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Monthly Archives: January 2012

  • One for the Books

    2012 may not be the year to invest in a postage-stamp kiosk. Or a pay-phone company. But we can't bring ourselves to add the beloved bookshelf to this list of all-but-obsolete items. If we're totally honest with ourselves, we have to admit that the day is near when book collections have gone the way of record collections, or even--gasp--CDs (wasn't that just yesterday?).

    But there's something about a bookshelf: it's useful for displaying all sorts of things other than books, and in the case of these pieces, it even falls in the category of modern home decor:

    Claudio Bellini's Urban Shelving comes in a variety of colors and can be nestled together in myriad ways. Shawn Soh's fabulous tree is equal parts art and shelf, and would look terrific with family photos in its branches (get it?). Fabio Novembre created the ROBOX, a shelving unit that's exactly as tall as he is (don't you just love artists?) that can easily--ahem--stand on its own as sculpture.

    Two designers who have figured out a way to turn books into art objects are Sean Yoo and Jane Dandy. Yoo's Opus Incertum frames a collection of books like honey in a comb, while Dandy goes one step further: in her piece, books are part of the art. Send her the books you want to include in your table and she'll custom fit a piece for your collection.

    Which just may be our favorite--because the books are integral to the piece, they become artifacts instead of things to be picked up and read. Fitting, don't you think?







  • Tyson Anthony Roberts

    It can be said that the landscapes we have come to know are in a continuous state of change. These often inspire feelings of “constant movement” that take us on a journey through our everyday lives from “what was to what may be.” Tyson Anthony Roberts’ work incorporates this idea and transforms landscapes into an ever changing scene right before our very eyes. This talented California based artist is our featured artist of this month.

    GB:  Did you always want to be an artist?
    It wasn’t until 2003 that I made a distinct effort to create something. Around that same time I was experimenting with different visual ideas and reading about art history. I find that as I continue to create, adjust and learn, that I am driven by challenging myself. The marks that I make feed back to my brain as much as my brain generates the motive to place the mark in the first place. This feedback loop is important to completion of my landscape pieces. I am inspired by landscapes and the familiarity that they can present, but my work is a filtration of select rural and urban landscapes through my methods of portrayal.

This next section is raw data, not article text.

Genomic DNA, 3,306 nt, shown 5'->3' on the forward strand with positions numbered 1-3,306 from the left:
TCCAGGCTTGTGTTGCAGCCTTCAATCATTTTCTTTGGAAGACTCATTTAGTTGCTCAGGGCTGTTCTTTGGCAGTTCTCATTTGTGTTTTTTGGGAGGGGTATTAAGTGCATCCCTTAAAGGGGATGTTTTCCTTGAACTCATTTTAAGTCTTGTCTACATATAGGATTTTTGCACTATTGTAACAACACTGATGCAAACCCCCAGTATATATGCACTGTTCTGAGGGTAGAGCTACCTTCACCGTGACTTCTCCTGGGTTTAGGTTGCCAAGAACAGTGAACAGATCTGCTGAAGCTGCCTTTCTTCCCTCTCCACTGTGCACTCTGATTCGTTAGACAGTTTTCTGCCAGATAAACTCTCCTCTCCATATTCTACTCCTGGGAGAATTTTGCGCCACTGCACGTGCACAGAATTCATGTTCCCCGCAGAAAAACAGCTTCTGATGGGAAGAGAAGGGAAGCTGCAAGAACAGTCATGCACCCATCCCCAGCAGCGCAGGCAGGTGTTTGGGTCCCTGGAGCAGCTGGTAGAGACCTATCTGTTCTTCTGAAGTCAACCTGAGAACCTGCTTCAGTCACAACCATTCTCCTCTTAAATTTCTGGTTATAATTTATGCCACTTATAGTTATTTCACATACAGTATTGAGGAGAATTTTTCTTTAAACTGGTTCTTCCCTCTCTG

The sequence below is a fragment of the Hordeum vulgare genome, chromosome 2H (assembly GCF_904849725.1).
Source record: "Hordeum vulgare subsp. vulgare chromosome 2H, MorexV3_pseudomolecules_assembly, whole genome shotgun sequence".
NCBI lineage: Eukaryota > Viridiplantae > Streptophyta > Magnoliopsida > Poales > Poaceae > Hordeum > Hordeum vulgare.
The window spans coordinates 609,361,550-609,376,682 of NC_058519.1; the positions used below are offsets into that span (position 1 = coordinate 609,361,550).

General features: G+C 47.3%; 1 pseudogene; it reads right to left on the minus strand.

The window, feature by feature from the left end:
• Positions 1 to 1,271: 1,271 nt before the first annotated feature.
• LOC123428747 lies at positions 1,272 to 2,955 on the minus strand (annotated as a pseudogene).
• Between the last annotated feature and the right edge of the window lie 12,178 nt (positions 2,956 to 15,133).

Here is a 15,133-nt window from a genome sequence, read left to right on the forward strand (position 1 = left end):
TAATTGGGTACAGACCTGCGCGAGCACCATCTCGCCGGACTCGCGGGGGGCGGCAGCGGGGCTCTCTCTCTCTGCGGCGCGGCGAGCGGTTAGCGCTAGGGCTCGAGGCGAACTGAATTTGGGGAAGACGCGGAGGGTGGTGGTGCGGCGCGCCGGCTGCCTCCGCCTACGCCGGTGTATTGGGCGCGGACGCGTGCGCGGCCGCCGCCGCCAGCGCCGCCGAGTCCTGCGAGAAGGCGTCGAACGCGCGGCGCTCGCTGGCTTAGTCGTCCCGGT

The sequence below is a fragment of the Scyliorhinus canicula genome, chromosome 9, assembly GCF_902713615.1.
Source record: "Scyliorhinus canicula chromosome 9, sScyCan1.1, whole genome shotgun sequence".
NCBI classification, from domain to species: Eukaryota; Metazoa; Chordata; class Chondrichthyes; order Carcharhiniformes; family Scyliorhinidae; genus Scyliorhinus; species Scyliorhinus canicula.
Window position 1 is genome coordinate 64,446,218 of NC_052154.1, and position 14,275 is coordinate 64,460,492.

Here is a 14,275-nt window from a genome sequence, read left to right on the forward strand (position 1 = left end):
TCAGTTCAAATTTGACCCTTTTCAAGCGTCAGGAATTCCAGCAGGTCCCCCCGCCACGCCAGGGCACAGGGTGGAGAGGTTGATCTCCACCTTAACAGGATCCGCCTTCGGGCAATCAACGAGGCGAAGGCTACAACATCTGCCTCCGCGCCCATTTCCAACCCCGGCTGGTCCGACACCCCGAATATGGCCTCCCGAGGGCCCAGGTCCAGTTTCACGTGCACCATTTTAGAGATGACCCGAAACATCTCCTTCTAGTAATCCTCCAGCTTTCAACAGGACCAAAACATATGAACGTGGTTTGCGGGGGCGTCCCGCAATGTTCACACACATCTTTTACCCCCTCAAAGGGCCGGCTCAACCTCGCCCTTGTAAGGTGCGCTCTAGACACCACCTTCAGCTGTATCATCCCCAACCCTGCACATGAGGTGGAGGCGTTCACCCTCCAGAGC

GB:  Do you listen to music while you paint and if so, what music most sparks your creativity?
    Yes, I do listen to music while I paint. I have recently been listening to a lot of bands from the following music labels: Sargent House, 4AD and Def Jux.

      How many hours do you paint at a time?
    TAR: I usually paint for multiple hours at a time.

    How has your artwork changed or progressed over the years?
    TAR: Early on in my work, I was using these paint-heavy strokes to start a piece and after a while I liked the way they looked without too much refinement. It is a bit deconstructive in a way. I was previously building up a painting with all of these layers then I started to take layers away. The tube-shaped and rounded strokes that show up in some of my paintings was discovered during a time that I was experimenting to see if I could make my paintings look digitally rendered. I sort of think about my current work as neo-impressionism for the digital era.

    What are you currently working on?
    TAR: I am currently working on new paintings for upcoming shows.

    GB: What do you enjoy doing when you are not working on contemporary wall art?
    TAR: I enjoy spending time with my wife, learning about science and cooking.

    You can also find more info about Tyson here and here as well as watch a You Tube video of Tyson Anthony Roberts Painting Progression here.

    See Tyson's GreenBox stretched canvas art collection.

  • Andy Anh Ha and the Dark Art

    True Blood fans may be familiar with the appearance of Andy Anh Ha's killer artwork gracing the walls in this hot series. Andy's style is definitely clean with a focus on simple, strong designs.

    We think this work of art is the perfect contemporary wall accent for this darkly elegant room design. Modern wall decor never looked so supernatural.

  • A Case of Nostalgia

    It's hard to argue that "the good old days" would not have been even better with a smartphone in your pocket. As much as we love waxing nostalgic now and then, we'd never want to give up a pocketful of world-wide access.

    Here's an ideal way to bring the good old days and smartphones together: the trend of retro-styled phone covers. Not hand-made knit cozies, though those are available too, but cases that make your phone look like something else entirely--a very old something, at that.